Bowery Gallery is very proud to present Martha Armstrong’s show of recent landscapes March 26 to April 20, 2019.
Her 2015 solo show at Bowery was reviewed by Roberta Smith for the NY Times who wrote, “Ms Armstrong is the suave disciplinarian of a muscular style. She stacks blocky shapes of color that describe one landscape- a hill with some woods and a shack-visible from the window of her Vermont studio that may be her Mont Sainte-Victoire. But her shapes also maintain a nearly sculptural independence, hovering slightly above the image, just beyond legibility…They wear their devotions on their sleeves-Cezanne, Fauvism, Cubism, Arthur Dove- but their bigness, blockiness and electric spontaneity are quite their own…” (NYTimes, 9/25/15)
Grandmother’s Tale I, 34 x 50″, oil on canvas, 2018
Armstrong herself says that she is most influenced by Modernism, painting of the late 19th century and the first sixty years of the 20th, the experimentation and intuition, the focus on metaphor.
Fall Bright Day, 28 x 36″, oil on canvas, 2017
Many of Armstrong’s landscapes are inspired by a place she knows well. She says: “I paint trees in a woodlot in Vermont where my husband and I have taken our family since 1969. A landscape so familiar takes on resonance of something felt or experienced, stand-ins for something or someone”.
Late Summer II, 28 x 36″, oil on canvas, 2018
Of her love of Nature she says, “I remember the privacy of childhood wandering the woods near home in Cincinnati or visiting my grandmother on a lake in Michigan”. Even now, she says, “I get my best work done outside, alone, without interruption”.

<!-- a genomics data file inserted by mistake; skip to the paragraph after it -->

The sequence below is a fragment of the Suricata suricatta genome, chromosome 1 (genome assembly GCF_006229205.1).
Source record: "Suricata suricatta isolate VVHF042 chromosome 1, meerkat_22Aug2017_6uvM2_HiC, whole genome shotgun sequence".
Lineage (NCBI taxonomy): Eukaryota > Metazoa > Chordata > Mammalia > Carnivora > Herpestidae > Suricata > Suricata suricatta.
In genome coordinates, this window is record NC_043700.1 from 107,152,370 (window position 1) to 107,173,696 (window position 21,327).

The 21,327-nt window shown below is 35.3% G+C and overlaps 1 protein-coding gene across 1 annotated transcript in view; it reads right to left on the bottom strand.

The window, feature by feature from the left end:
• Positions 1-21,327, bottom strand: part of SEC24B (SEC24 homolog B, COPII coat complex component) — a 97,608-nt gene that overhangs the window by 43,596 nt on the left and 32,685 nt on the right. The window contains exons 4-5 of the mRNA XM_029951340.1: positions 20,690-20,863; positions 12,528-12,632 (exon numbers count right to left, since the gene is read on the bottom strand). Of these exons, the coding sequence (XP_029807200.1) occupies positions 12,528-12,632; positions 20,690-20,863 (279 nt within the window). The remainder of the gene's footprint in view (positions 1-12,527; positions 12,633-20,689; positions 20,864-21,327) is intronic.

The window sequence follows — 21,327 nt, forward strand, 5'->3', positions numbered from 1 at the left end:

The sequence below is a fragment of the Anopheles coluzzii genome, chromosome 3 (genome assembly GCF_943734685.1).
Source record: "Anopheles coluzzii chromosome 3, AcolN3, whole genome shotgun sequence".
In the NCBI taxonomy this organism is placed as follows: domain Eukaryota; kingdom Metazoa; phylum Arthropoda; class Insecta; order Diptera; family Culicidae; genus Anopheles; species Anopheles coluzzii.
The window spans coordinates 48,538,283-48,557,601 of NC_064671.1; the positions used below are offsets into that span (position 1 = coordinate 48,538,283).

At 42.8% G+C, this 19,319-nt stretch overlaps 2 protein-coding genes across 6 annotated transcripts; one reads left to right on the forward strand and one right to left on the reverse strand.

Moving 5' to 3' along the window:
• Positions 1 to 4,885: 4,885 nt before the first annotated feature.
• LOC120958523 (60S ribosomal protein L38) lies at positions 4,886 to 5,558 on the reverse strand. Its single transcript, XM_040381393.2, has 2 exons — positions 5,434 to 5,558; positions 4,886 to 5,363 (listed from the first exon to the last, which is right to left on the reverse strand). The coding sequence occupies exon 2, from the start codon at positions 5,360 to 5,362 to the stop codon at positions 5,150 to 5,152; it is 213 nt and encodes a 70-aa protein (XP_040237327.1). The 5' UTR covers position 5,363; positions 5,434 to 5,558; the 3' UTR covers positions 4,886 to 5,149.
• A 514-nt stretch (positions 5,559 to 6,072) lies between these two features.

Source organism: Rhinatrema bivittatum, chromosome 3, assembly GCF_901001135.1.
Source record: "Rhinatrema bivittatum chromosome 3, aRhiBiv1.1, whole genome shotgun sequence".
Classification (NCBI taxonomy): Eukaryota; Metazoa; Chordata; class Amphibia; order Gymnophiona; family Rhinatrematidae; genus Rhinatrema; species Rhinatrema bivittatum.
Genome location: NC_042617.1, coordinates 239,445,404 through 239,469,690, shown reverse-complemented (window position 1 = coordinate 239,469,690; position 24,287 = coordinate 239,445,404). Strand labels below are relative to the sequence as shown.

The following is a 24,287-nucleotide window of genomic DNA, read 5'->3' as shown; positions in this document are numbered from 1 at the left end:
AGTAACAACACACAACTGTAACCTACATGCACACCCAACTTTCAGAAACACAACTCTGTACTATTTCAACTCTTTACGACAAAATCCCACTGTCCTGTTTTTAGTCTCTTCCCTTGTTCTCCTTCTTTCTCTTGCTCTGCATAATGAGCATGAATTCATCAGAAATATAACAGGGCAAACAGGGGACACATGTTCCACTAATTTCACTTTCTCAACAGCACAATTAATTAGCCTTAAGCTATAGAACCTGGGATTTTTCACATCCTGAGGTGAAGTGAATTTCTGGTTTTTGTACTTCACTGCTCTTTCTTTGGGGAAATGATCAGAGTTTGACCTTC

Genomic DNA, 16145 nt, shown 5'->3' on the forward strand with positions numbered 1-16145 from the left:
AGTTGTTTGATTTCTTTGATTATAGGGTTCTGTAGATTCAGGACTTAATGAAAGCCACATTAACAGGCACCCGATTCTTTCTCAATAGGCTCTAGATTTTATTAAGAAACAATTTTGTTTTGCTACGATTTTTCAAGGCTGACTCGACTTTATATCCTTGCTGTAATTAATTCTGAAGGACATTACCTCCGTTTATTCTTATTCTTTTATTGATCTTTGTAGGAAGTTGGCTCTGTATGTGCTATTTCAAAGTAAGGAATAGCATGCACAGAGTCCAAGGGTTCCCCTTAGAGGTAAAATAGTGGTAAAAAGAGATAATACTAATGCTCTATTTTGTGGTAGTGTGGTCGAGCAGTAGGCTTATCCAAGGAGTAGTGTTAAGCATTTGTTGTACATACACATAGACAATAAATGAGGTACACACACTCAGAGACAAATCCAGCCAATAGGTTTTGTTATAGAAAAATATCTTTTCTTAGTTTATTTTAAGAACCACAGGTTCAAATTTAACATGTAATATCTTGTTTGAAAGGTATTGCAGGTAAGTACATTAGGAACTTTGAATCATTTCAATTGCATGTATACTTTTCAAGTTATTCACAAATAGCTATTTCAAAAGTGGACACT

Grandmother’s Tale II, 34 x 50″, oil on canvas, 2018
In recent years Armstrong has been traveling and painting in Arizona. It is a very different landscape from Vermont but we recognize her clearly defined forms, and signature spatial and color relationships.
Sunset Behind Storm Clouds, 11 x 18″, oil on canvas, 2017
Tuscon Sunset, 30 x 48″, oil on canvas, 2016
Martha Armstrong has been teaching and exhibiting continuously since the early 1980’s. It is a resume too long to include in this blog but can be viewed on her website: MarthaArmstrong_resume
Typical of her generous nature, she says, ” I have always learned from my students”. When I asked her what were some of the things she always mentions to her students, she shared this:
From Braque: “I am far more concerned about being in tune with nature than copying it.”
Tuscon Morning, 30 x 48″, oil on canvas, 2016
……And, as Manet said, each time he began painting it is like jumping into the water and having to learn to swim all over again.
Waves and Shore, Ireland, 14 x 21″, oil on canvas, 2016
In a recent statement Martha Armstrong wrote: “The 20th century left us with many new ideas about painting. In 1999 I held a seminar at Hollins University to discuss what we must take into the 21st century, ideas that should not be lost. How to integrate them into 30,000 years of painting? Photography and computers have mechanized the process of capturing an image. But what about the hand? We talk with our hands. The architect James Cutler speaks about getting his people to draw by hand. Drawing comes from the same part of the brain as speech and memory and creativity– eye to brain to hand, making marks, an image”.
More about Martha Armstong’s work and background is on her web site: Martha Armstrong
The Martha Armstrong/ New Paintings opening reception is Thursday, March 28, 5-8 PM.
530 West 25th street, 4th floor,
NY, NY 10001
Gallery hours are 11am to 6pm Tuesday through Saturday. For more information, please contact the gallery at 646-230-6655 or email@example.com